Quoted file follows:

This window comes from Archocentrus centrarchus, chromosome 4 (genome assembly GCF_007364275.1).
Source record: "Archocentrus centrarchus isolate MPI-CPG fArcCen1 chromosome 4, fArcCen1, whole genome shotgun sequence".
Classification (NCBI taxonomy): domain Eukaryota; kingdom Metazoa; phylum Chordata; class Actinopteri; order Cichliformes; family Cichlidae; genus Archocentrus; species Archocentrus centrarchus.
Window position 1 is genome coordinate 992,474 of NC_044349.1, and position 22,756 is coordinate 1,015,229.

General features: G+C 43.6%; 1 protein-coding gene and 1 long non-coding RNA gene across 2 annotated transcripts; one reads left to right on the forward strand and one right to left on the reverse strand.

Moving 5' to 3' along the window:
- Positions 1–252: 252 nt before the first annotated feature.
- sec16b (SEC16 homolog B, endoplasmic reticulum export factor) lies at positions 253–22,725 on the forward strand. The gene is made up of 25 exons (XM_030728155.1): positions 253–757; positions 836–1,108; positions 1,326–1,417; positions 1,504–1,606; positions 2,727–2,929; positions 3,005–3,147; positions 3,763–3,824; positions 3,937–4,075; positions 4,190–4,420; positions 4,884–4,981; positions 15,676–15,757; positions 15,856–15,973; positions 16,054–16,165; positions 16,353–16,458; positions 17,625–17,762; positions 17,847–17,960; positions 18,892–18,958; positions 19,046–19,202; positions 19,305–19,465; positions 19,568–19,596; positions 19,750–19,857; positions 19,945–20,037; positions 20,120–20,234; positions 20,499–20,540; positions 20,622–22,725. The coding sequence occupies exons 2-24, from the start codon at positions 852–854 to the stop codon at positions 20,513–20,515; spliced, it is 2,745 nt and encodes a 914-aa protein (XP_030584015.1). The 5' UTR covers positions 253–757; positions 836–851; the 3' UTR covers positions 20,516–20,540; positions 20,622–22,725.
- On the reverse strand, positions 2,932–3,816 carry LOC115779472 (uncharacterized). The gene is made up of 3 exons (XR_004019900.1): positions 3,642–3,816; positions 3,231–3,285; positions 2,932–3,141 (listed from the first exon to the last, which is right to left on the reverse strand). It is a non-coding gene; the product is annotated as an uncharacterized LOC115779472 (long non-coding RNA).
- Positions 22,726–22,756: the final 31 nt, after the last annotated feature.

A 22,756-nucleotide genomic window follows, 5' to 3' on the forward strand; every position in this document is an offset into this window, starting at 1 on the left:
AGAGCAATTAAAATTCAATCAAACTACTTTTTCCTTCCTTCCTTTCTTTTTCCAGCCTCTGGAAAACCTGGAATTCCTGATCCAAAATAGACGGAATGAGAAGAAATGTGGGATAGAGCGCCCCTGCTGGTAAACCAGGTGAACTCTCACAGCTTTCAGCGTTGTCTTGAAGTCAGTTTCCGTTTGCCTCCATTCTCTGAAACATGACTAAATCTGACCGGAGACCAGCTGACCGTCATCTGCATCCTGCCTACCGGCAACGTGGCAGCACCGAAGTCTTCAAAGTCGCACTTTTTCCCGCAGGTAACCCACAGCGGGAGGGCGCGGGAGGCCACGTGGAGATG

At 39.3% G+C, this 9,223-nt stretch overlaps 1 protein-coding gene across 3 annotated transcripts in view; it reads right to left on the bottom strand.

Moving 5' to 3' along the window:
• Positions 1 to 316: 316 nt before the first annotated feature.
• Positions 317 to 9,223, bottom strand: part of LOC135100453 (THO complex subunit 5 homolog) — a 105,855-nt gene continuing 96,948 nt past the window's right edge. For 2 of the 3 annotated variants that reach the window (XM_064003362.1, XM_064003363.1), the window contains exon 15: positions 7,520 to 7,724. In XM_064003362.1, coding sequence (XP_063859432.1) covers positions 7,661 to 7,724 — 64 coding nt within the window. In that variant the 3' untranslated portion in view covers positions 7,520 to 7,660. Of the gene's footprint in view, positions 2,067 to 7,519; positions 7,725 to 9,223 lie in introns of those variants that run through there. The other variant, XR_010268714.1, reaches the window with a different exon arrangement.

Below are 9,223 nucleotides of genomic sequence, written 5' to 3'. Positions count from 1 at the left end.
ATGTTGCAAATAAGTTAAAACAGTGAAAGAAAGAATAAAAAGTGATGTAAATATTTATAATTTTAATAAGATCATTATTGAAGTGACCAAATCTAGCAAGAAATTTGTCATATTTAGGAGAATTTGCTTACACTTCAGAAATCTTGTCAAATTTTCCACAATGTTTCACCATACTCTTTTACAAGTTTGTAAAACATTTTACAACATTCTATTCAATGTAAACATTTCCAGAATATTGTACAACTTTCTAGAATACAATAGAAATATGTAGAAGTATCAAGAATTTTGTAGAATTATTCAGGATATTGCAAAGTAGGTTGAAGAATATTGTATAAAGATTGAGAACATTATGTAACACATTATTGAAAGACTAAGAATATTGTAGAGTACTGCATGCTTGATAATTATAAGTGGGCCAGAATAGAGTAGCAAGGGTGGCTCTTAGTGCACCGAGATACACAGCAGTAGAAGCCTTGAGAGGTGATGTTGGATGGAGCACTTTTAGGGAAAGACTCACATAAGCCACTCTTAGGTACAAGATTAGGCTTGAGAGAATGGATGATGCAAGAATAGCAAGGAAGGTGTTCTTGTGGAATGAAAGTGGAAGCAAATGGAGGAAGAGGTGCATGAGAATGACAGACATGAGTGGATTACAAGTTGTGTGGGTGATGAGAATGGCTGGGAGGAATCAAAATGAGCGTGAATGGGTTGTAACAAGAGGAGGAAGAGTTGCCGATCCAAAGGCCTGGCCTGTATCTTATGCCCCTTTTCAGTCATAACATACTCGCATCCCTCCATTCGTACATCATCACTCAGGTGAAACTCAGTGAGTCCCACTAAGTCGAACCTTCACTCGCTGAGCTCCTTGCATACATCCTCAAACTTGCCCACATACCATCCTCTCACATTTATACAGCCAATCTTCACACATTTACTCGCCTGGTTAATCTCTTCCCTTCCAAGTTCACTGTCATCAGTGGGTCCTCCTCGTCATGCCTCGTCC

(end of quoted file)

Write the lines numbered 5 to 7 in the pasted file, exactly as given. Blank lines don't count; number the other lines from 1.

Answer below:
General features: G+C 43.6%; 1 protein-coding gene and 1 long non-coding RNA gene across 2 annotated transcripts; one reads left to right on the forward strand and one right to left on the reverse strand.

Moving 5' to 3' along the window:
- Positions 1–252: 252 nt before the first annotated feature.